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Saturday, September 30, 2006

Quote of the Day - Nando Parrado

"I think life is simpler than we tend to think. We look for answers and more answers. But there are no answers. Things happen in life, good things and bad. People say, 'Why did it happen to me?' Well, why not? Some people win the lottery, and others die in a car crash. It happens, and there is nothing we can do about it. The universe doesn't care what happens to you."

Nando Parrado, one of the 16 survivors of the crash of an Uruguayan Air Force plane in the Andes Mountains in October 1972

Here is the link to the complete New York Times story.

I find this to be a far more reasonable philosophy than the "Everything happens for a reason" school of thought. Extremely religous people see Parrado's philosophy as blasphemous. It resonates within me as "Truth." And the Truth usually isn't about warm and fuzzy platitudes, or absolute certainty handed down from God/Allah/Buddha/Vishnu.

Wednesday, September 27, 2006

Caleb Dube - Rest In Peace

Caleb Dube was an unsung hero of the blues in Chicago. He died on Thursday, September 21. Caleb is in the middle in this picture, between blues harmonica player Billy Branch and the late, great jazz musician, Malachi Thompson.

Caleb was the husband of Katherine Davis, a superb blues singer. I have jammed with Katherine many times. She is a major pillar of the Chicago blues community - a big participant in the "Blues in the Schools" program and a fine performer that has lit up many a stage in Chicago and around the world. Caleb was a member of the Chicago Blues Festival committee. He was a brilliant man - PhD in Anthropology from Northwestern University in Evanston IL, an M. Phil degree in folklore, and a B.A. Honors degree in History and African Languages. He taught at DePaul University in the Department of Anthropology, and in the Department of Sociology since Fall 2002. Previously he taught at the University of Zimbabwe for eight years in the Department of African Languages and Literature. His areas of research were the production and political economy of African American and African popular culture. Caleb was in the middle of writing a new book about Chicago blues artists when he died. He taught courses in Chicago jazz and blues at DePaul University; his PhD dissertation at Northwestern was focused on the Chicago jazz and blues culture. He had a passion for the music. He was a published academic reseacher on a number of topics and was involved in many community and charitable organizations.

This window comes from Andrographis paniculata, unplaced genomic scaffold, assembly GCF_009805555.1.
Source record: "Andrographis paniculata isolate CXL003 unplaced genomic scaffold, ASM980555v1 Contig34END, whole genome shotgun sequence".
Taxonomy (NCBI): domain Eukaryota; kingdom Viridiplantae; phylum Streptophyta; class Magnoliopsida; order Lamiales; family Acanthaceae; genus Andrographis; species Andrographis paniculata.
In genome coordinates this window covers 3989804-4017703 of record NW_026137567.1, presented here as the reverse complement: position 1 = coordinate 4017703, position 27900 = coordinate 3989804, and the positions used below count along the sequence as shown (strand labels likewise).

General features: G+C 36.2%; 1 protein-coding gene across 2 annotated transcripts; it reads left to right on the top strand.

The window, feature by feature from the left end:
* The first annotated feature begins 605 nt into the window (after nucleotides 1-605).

Caleb was politically active, too. Here is a snapshot of Caleb and Katherine with Barack Obama from a fundraiser at Rosa's Lounge on the West Side of Chicago (from 2003).

Caleb also was a member of the Zimbabwe Parliament in the mid-1980's.

Caleb came from Zimbabwe and many of his family members still live there. His funeral has been delayed to allow Caleb's Zimbabwe relatives to make the trip to Chicago. His funeral will be at 10:00 am on Saturday October 14 at Johnson's Funeral Home at 236 W. Division in Chicago. Johnson's is behind Sammy's Hot Dog stand.

This was a good man who died too soon. Hearts are broken.

Monday, September 11, 2006

These Last Five Years